Windfall Theatre steps to the plate
At first glance, "Omnium Gatherum," the play opening Windfall Theatre's season, appears to be contrived. The static setting is an elegant dinner party attended by a contentious cross section of 21st century political and social types.
It is all talk, talk, talk. People posing, posturing and expounding. It looks and sounds like the chattering heads of CNN, Fox News and MSNBC with food in their mouths.
But the single-act piece, written after Sept. 11 by Theresa Rebeck and Alexandra Gersten-Vassilaros, gradually grows on an audience. We become increasingly aware of cryptic cues and small signs that suggest this exercise in fine dining may not be as one dimensional as it initially seemed. Something strange is happening here.
The drive home from the theater is guaranteed to include discussion of the play, and that is a trusty indicator that your time has been well spent.
Here is the setup. A vapid hostess obsessed with social and culinary niceties – think Martha Stewart – is giving a dinner party in the wake of Sept. 11. The guest list includes a right-wing superstar novelist, a Cambridge- educated boozy blowhard, an aggressively vegan woman, a moderate Westernized Arab intellectual, an upwardly mobile African-American female minister and a firefighter.
The culture wars are being fought here on multiple fronts, from diet to American imperialism to condescension toward the heroic but working class fireman. The characters are arch and frankly annoying.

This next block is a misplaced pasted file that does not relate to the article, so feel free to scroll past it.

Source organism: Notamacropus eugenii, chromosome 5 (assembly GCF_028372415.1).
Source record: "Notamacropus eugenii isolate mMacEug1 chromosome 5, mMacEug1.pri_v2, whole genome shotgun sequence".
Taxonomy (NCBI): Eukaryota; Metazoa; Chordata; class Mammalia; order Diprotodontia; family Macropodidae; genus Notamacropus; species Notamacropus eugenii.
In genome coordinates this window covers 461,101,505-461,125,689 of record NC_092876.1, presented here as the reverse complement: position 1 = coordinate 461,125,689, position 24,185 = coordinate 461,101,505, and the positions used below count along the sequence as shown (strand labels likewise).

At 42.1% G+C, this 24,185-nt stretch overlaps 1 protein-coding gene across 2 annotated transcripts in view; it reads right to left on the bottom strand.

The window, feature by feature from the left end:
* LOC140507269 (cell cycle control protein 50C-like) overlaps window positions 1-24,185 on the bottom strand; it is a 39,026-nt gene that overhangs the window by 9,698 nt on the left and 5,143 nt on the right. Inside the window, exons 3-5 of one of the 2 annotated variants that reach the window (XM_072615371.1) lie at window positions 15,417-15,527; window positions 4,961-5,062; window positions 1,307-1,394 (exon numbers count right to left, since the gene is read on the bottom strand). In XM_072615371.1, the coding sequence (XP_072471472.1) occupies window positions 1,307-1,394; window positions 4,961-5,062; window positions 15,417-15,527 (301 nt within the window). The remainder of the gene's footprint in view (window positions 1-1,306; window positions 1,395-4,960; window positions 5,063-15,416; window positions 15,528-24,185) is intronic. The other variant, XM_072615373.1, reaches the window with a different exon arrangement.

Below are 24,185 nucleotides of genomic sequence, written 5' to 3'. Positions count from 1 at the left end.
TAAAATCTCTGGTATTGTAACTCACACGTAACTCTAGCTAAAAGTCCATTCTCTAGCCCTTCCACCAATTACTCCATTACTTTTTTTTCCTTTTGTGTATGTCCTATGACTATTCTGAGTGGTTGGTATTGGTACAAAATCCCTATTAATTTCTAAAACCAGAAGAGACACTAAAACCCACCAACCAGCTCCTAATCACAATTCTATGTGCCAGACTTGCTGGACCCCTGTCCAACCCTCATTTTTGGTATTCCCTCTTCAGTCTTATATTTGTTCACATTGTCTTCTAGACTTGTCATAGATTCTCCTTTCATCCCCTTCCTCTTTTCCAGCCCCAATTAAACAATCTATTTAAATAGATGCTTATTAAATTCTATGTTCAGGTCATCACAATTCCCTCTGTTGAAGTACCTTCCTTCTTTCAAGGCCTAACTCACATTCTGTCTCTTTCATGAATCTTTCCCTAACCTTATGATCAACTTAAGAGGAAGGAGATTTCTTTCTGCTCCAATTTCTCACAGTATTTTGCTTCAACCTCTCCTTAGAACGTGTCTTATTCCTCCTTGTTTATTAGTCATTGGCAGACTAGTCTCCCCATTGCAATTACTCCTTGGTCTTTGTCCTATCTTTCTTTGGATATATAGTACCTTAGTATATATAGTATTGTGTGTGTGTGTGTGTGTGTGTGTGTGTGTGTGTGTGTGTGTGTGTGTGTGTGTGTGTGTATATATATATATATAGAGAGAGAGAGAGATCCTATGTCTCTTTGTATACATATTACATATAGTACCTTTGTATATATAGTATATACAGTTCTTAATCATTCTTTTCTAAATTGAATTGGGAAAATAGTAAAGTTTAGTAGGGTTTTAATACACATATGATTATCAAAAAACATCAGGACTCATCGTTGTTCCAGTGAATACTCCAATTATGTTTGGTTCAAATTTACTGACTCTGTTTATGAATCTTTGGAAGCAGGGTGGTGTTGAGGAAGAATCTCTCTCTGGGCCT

That changes as co-writers Rebeck and Gersten-Vassilaros stretch these human cliches into satirical proportions. The hostess' sunny cluelessness about the world outside of her perfect domestic bubble, the vegan's testiness over her growing hunger, the novelist's knee-jerk American exceptionalism and the Cambridge fellow's bloated blathering induce giggles.
This is "Saturday Night Live" territory, but the playwrights have enriched the script with better than "SNL" wit and creeping evidence that our perception has been skewed by assumptions we made. The play becomes quite intriguing.
Despite occasional moments of overacting, the eight-person Windfall cast is effective. Carol Zippel's starchy portrait of the dinner hostess is right on the money, as is Amy Hansmann's prickly vegan. Toni Martin is particularly expressive in her portrayal of the minister.
Marquette University theater faculty member Maureen Kilmurry, who should be receiving more directing opportunities from Milwaukee's professional companies, staged the show.
See All of Shakespeare's Plays
Travel to London next spring and you will be able to see all 37 of Shakespeare's plays staged over a period of six weeks. However, there is a catch. They will be performed in 37 different languages.
London's Globe Theatre, which was built on the site of the theater that premiered many of Shakespeare's plays, is producing the international festival, called Globe to Globe. The Chicago Shakespeare Theatre is the American company participating in the event. It will mount a hip hop version of "Othello."
"Love's Labor's Lost" will be staged entirely in British Sign Language, and the new country of South Sudan is sending a production of "Cymbeline" in Juba Arabic. Other nations represented include Belarus, Bangladesh and Afghanistan.
The HaBima National Theater of Israel will mount perhaps the most ironically compelling production when it stages "The Merchant of Venice" in Hebrew. Check out this CNN.com story for more information about the festival.
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